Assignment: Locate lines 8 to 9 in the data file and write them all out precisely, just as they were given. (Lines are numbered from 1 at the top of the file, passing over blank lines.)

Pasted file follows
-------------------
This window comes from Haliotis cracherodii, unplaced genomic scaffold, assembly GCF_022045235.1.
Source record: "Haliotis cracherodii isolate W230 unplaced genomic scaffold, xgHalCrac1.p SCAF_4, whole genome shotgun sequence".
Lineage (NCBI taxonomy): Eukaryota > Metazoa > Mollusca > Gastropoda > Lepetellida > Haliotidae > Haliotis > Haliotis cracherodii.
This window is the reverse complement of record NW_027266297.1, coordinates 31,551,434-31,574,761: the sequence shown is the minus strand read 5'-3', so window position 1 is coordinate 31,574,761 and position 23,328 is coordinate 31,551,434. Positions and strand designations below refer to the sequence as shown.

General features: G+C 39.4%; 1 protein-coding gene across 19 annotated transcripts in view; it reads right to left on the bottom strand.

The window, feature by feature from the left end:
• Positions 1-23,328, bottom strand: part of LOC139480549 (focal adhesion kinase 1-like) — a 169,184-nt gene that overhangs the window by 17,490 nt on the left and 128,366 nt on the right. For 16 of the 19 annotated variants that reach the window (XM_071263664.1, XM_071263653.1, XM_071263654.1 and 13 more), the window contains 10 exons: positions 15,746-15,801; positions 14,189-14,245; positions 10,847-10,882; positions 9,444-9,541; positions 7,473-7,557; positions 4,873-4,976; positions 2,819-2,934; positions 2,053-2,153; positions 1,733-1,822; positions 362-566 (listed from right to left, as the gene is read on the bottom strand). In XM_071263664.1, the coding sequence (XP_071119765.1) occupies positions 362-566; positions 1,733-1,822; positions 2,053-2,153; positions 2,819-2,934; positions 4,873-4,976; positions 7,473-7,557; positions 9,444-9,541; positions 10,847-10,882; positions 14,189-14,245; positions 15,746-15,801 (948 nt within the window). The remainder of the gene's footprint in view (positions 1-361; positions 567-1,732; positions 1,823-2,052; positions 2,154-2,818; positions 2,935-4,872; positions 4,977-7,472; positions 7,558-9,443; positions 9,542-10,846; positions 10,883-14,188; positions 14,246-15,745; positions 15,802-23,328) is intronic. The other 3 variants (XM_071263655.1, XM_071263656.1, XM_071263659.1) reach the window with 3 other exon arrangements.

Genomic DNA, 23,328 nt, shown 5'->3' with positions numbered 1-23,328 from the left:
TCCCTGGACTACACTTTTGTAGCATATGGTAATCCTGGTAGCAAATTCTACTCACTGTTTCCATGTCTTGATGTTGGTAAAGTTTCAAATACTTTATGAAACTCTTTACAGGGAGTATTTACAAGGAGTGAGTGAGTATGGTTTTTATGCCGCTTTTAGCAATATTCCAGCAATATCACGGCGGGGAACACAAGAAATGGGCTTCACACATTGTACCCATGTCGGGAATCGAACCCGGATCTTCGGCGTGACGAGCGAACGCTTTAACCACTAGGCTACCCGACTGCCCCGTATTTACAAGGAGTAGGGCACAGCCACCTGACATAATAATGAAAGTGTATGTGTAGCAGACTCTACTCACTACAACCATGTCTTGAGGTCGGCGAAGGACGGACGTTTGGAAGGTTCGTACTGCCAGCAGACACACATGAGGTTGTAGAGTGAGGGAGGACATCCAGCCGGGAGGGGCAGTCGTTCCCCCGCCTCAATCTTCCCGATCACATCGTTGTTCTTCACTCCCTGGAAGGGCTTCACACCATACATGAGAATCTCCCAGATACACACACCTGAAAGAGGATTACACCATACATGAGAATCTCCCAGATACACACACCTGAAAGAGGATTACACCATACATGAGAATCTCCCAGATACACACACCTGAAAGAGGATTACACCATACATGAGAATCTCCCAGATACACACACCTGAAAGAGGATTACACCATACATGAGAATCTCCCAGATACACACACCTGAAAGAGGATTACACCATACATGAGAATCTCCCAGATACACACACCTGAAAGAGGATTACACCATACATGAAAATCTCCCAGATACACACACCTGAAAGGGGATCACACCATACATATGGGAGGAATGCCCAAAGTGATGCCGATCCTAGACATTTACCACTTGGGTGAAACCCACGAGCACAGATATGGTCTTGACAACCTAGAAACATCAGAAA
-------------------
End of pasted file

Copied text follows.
Genomic DNA, 23,328 nt, shown 5'->3' with positions numbered 1-23,328 from the left:
TCCCTGGACTACACTTTTGTAGCATATGGTAATCCTGGTAGCAAATTCTACTCACTGTTTCCATGTCTTGATGTTGGTAAAGTTTCAAATACTTTATGAAACTCTTTACAGGGAGTATTTACAAGGAGTGAGTGAGTATGGTTTTTATGCCGCTTTTAGCAATATTCCAGCAATATCACGGCGGGGAACACAAGAAATGGGCTTCACACATTGTACCCATGTCGGGAATCGAACCCGGATCTTCGGCGTGACGAGCGAACGCTTTAACCACTAGGCTACCCGACTGCCCCGTATTTACAAGGAGTAGGGCACAGCCACCTGACATAATAATGAAAGTGTATGTGTAGCAGACTCTACTCACTACAACCATGTCTTGAGGTCGGCGAAGGACGGACGTTTGGAAGGTTCGTACTGCCAGCAGACACACATGAGGTTGTAGAGTGAGGGAGGACATCCAGCCGGGAGGGGCAGTCGTTCCCCCGCCTCAATCTTCCCGATCACATCGTTGTTCTTCACTCCCTGGAAGGGCTTCACACCATACATGAGAATCTCCCAGATACACACACCTGAAAGAGGATTACACCATACATGAGAATCTCCCAGATACACACACCTGAAAGAGGATTACACCATACATGAGAATCTCCCAGATACACACACCTGAAAGAGGATTACACCATACATGAGAATCTCCCAGATACACACACCTGAAAGAGGATTACACCATACATGAGAATCTCCCAGATACACACACCTGAAAGAGGATTACACCATACATGAGAATCTCCCAGATACACACACCTGAAAGAGGATTACACCATACATGAAAATCTCCCAGATACACACACCTGAAAGGGGATCACACCATACATATGGGAGGAATGCCCAAAGTGATGCCGATCCTAGACATTTACCACTTGGGTGAAACCCACGAGCACAGATATGGTCTTGACAACCTAGAAACATCAGAAA